A Part of Genealogy Express


Welcome to
Pickaway County, Ohio
History & Genealogy


History of Pickaway County
Source:  History of Franklin & Pickaway Counties, Ohio
Illustrations and Biographical Sketches
Published by Williams Bros. 1880



       * CHURCHES
       * SOCIETIES





  JOHN W. LANE, with his wife and three small children, emigrated from Albermarle county, Virginia, to Ohio, in 1831.  The only start Mr. Lane had in the new country was the team and wagon which constituted the moving outfit,, and about ninety dollars in money.  They came to Scioto township, Pickaway county, and settled on land belonging to Mr. ShawMr. Lane worked Shaw's land two years, and then bought of him a tract of ninety acres, a mile north of his first location.  This land he cleared and improved, and now occupies.  Four children were born to them after their settlement, making a family of seven children, as follows:  William F., Sarah V., John Monroe, Lucy Ann, James, David A., and one who died in infancy.  Mr. Lane was so unfortunate as to contract the small pox, in Columbus.  The disease was brought home by him, and every member of the family contracted it.  He recovered, but his son, John Monroe and an infant child, died.
     William F., the oldest of the family , is now dead.  Sarah V. married Samuel Shaw, and now lives in Christian county, Illinois.  Lucy Ann married Harrison Haywood; he died, and, after remaining a widow ten years, she married James Corey, and now lives in Franklin county.  James married Lucinda Wheeler, in 1858, by whom he had six children.  She died in May, 1870, leaving him with a family of small children, and no one to care for them but himself.  In Dec., 1870, he married Martha A. Wheeler, a sister of his deceased wife, by whom he has one child.  When he was first married, in 1858, he settled on a part of his father's farm, where he cleared forty-five acres.  He remained there some seven years, but worked at farming only about four years, when his health became poor, and he was obliged to give up hard labor.  He then commenced dealing in horses, buying and selling, for use in the army.  He continued at this about a year, and accumulated a little property, which he invested in hogs and cattle.  He was continued in that business since that time (1863).  In 1865, when the price of almost every article declined, and a general panic came on, he lost a large amount of money.  During the months of November and December, 1865, and January, 1866, he lost ten thousand dollars.  For a few months he was much discouraged, but, finally, he found he had many friends, who would stand by him in his adversity, and his courage revived.  He again engaged in the stock business, with greater energy than ever before.  In eighteen months after he started in business a second time, he had paid all his liabilities, and was again on his feet.  Since that time he ahs sometimes lost money, but in the main has gained.  In March, 1865, he bought his present farm of eighty-five acres, a half mile north of Commercial Point, to which he has added, from time to time, until he now has three hundred and eighty-seven acres.  When he purchased the land, a part of his present frame house stood on it.  He enlarged and built to it until now he has a pleasant home.  He has provided convenient and ample barns and out buildings for his business, and his fences and all his surroundings reflect credit on a farmer who makes a specialty of keeping everything in order.  An engraving representing his premises, accompanies this sketch.  The children of James Lane are:  Benjamin F., John W., Emma J., James Edwin, William A., Horatio N., and Harry H.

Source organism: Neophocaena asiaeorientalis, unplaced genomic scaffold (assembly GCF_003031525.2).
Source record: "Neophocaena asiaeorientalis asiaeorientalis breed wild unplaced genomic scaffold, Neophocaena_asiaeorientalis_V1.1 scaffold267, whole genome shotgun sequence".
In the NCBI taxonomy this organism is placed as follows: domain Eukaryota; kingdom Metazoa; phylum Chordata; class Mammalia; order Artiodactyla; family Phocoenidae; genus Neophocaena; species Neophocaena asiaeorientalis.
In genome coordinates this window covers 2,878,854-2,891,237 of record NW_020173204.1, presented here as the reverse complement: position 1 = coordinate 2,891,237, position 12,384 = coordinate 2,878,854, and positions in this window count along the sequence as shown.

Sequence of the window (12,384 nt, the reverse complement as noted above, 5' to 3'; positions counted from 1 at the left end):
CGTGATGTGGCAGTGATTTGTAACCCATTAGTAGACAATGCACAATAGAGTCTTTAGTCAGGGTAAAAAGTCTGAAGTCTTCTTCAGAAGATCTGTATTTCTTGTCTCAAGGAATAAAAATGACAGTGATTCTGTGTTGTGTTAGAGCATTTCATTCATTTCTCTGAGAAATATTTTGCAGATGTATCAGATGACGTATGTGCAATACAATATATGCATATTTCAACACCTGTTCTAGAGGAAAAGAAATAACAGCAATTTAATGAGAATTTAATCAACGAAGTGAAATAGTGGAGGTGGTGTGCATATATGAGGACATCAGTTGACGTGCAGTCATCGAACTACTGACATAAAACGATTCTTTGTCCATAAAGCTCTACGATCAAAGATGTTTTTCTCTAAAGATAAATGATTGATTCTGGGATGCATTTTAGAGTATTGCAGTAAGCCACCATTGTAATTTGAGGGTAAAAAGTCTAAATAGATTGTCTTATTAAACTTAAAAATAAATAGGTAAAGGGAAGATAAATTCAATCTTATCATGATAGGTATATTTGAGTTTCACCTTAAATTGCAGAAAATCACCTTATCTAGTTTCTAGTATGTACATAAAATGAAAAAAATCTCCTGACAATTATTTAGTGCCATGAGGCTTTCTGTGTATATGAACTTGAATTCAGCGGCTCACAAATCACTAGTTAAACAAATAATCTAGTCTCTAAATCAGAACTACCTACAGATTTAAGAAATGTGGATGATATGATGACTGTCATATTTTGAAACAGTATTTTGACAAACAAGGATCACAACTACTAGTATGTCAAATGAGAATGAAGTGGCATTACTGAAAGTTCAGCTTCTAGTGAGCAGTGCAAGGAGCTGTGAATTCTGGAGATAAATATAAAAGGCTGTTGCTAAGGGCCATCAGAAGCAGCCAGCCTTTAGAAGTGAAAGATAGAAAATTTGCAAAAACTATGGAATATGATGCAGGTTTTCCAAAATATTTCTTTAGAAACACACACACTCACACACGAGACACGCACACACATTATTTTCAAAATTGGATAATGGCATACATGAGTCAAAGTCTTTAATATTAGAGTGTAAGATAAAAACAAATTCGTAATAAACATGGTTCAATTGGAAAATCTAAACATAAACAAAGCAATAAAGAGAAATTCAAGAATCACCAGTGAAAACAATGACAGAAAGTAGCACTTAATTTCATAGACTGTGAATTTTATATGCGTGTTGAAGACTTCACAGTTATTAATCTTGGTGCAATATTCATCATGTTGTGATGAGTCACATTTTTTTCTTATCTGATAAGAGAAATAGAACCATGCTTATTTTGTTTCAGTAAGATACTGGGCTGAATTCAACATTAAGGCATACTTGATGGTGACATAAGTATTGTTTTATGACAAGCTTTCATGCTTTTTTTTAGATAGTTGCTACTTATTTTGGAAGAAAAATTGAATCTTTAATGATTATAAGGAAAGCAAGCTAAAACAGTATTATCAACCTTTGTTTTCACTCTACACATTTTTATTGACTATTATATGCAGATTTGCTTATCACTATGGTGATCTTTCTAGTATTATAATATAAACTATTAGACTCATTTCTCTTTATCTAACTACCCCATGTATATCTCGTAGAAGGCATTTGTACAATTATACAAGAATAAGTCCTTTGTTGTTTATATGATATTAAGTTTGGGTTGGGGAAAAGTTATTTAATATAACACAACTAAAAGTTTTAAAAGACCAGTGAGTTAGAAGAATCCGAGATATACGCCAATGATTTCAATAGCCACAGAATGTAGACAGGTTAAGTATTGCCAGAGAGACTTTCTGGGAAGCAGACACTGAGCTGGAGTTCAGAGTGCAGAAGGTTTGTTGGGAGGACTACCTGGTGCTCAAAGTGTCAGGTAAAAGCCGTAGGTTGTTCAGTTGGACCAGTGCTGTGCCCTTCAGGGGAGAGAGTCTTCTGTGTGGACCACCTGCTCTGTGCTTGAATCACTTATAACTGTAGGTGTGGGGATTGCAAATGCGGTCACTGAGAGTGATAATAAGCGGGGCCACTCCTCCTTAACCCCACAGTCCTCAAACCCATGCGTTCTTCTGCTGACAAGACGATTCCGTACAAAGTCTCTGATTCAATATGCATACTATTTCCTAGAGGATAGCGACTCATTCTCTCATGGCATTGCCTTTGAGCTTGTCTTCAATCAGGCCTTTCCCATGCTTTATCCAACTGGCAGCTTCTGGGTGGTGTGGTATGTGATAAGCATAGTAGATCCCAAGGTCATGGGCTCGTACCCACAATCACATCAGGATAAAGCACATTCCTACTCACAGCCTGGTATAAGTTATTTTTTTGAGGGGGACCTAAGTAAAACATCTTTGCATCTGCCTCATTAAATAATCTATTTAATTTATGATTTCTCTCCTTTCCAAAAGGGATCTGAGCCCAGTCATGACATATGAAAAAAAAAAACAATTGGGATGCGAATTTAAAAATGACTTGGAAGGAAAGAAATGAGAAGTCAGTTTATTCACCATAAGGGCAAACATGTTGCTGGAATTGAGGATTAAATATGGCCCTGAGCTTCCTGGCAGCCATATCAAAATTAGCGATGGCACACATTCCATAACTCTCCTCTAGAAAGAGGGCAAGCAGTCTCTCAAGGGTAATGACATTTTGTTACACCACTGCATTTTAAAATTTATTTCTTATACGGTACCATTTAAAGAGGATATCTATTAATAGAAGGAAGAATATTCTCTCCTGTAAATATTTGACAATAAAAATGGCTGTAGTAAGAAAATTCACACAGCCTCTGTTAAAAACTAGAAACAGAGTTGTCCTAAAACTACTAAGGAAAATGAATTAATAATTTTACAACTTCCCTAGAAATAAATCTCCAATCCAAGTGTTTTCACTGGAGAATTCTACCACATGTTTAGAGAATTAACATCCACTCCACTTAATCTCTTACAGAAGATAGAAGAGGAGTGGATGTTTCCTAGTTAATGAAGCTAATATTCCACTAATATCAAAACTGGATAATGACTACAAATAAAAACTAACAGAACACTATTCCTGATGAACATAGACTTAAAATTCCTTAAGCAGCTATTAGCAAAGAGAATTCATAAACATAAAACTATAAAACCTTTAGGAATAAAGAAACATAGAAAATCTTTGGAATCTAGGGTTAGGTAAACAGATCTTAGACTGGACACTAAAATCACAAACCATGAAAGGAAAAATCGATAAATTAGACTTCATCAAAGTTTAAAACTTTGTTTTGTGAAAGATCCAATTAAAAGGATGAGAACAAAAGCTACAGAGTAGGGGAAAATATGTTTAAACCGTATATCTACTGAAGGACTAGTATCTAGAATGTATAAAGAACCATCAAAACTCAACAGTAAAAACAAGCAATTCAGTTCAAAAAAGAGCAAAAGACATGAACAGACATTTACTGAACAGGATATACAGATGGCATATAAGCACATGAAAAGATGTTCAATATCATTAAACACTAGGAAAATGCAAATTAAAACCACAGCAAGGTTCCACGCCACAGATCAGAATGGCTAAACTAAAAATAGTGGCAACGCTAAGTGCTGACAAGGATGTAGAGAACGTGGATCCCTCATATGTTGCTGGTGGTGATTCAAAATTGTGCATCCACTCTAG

David A.
, a son of John Lane lives half a mile west of Commercial Point.
     John Lane, when a young man, and living in Virginia, served eight or nine months in the army, during the war of 1812.  He is the only survivor of the war of 1812 now living (1879) in Scioto Township.

       JOHN MUNDELL was born in Scotland.  He immigrated to the United States when he was twenty years of age, and settled in Virginia.  A few years later he married Miss Jannett McIntosh, by whom he had four children, two of whom - John David and Walter McIntosh - were born in Virginia, and two - James Grieve and Emily Thompson - were born in Ohio.  He came to Ohio, with his family, in 1833, and purchased seven hundred acres of forest, a portion of which is still owned and occupied by his daughter.  At the time of this settlement, it was almost an unbroken wilderness from the Scioto river to the head waters of the Big Darby.  Of the seven hundred acres purchased by Mr. Mundell, seven acres were indifferently cleared, but no buildings of any kind had been erected.  With that energy and determination which characterized his life, he went resolutely to work and subdued the forest, erected suitable buildings for his family, which, at the time of his settlement, consisted of his wife, tow sons - already mentioned - and a niece, Miss Jannett Filcomb, who still remains with the younger member of the family.  Her qu8et, consistent, christian life, entitles her to prominent mention with this family.
     Our subject, John Mundell, donated the ground, hewed the logs, and helped to erect the First Presbyterian church then west of the Scioto river.  He was one of its first members, and was a ruling elder from that time until his death.  He was a fearless advocate of the right, and as fearlessly denounced wrong.  He was a kind and indulgent father, and lived to see the fruition of his life - an educated family, and all members of the Presbyterian church.  In early life he was a whig, but was identified with the Republican party from its organization.  His motto was "equal rights and universal education."  He died in 1870, of heart disease, in the seventy-ninth year of his age.
     Mrs. Mundell was also born of Scotch parents, though a native of Virginia.  Her mother, Mrs. Margaret Shannon, came to Ohio with the Mundell family, and a few years since died, at the age of one hundred and four years.  Mrs. Muncell died in the year 1875, at the age of seventy-four years.  While both Mr. and Mrs. Mundell lived to a good old age, yet it is quite evident that the labor and hardships, incident to new-county life, materially shortened the life of each.